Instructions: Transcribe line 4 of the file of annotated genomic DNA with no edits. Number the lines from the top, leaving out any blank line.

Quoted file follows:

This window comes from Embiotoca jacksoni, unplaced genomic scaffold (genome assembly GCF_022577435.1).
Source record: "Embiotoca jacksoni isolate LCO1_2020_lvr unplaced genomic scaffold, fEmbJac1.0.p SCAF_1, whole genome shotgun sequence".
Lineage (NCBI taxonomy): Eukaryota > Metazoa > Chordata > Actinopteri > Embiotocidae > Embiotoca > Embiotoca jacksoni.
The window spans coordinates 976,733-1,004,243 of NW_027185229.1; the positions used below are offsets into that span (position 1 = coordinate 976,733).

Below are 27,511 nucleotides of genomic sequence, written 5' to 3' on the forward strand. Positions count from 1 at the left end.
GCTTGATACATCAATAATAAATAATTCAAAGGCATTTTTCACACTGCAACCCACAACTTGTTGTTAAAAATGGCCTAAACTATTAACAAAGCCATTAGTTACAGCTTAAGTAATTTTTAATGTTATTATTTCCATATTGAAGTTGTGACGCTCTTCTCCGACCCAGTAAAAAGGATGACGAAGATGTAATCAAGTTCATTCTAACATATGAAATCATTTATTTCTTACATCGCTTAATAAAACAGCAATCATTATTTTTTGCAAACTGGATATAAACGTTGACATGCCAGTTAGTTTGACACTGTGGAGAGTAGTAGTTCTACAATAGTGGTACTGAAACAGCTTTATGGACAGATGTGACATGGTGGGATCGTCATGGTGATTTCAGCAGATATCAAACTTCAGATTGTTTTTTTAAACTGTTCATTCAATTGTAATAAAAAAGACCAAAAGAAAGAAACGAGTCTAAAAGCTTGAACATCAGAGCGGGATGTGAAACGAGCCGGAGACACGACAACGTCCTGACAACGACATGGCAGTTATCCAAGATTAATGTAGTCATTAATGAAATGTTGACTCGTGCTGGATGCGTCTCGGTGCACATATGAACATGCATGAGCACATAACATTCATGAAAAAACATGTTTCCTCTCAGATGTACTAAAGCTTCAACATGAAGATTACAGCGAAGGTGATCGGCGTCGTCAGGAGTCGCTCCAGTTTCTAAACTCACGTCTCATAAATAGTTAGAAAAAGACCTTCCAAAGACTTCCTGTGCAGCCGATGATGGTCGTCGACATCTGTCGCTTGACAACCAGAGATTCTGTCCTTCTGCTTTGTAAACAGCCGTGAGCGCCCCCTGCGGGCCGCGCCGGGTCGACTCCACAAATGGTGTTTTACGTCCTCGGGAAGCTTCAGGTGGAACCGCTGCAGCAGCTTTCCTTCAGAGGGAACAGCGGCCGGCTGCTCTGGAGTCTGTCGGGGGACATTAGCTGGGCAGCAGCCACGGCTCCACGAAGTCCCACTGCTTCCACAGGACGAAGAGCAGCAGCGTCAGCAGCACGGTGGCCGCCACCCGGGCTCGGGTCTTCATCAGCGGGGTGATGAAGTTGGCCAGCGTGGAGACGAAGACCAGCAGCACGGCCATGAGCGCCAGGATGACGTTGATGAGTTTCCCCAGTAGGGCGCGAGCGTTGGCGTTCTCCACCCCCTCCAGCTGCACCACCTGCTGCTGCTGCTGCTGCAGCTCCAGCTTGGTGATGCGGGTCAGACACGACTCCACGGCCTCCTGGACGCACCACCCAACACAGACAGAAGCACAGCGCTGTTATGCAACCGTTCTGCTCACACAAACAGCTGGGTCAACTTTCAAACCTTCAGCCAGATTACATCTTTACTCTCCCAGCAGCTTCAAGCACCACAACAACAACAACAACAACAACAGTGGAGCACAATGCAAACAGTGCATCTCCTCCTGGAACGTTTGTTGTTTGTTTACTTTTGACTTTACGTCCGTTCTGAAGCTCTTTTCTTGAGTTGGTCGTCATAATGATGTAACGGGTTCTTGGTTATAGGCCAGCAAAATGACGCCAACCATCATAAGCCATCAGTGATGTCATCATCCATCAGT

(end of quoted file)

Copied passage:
The window spans coordinates 976,733-1,004,243 of NW_027185229.1; the positions used below are offsets into that span (position 1 = coordinate 976,733).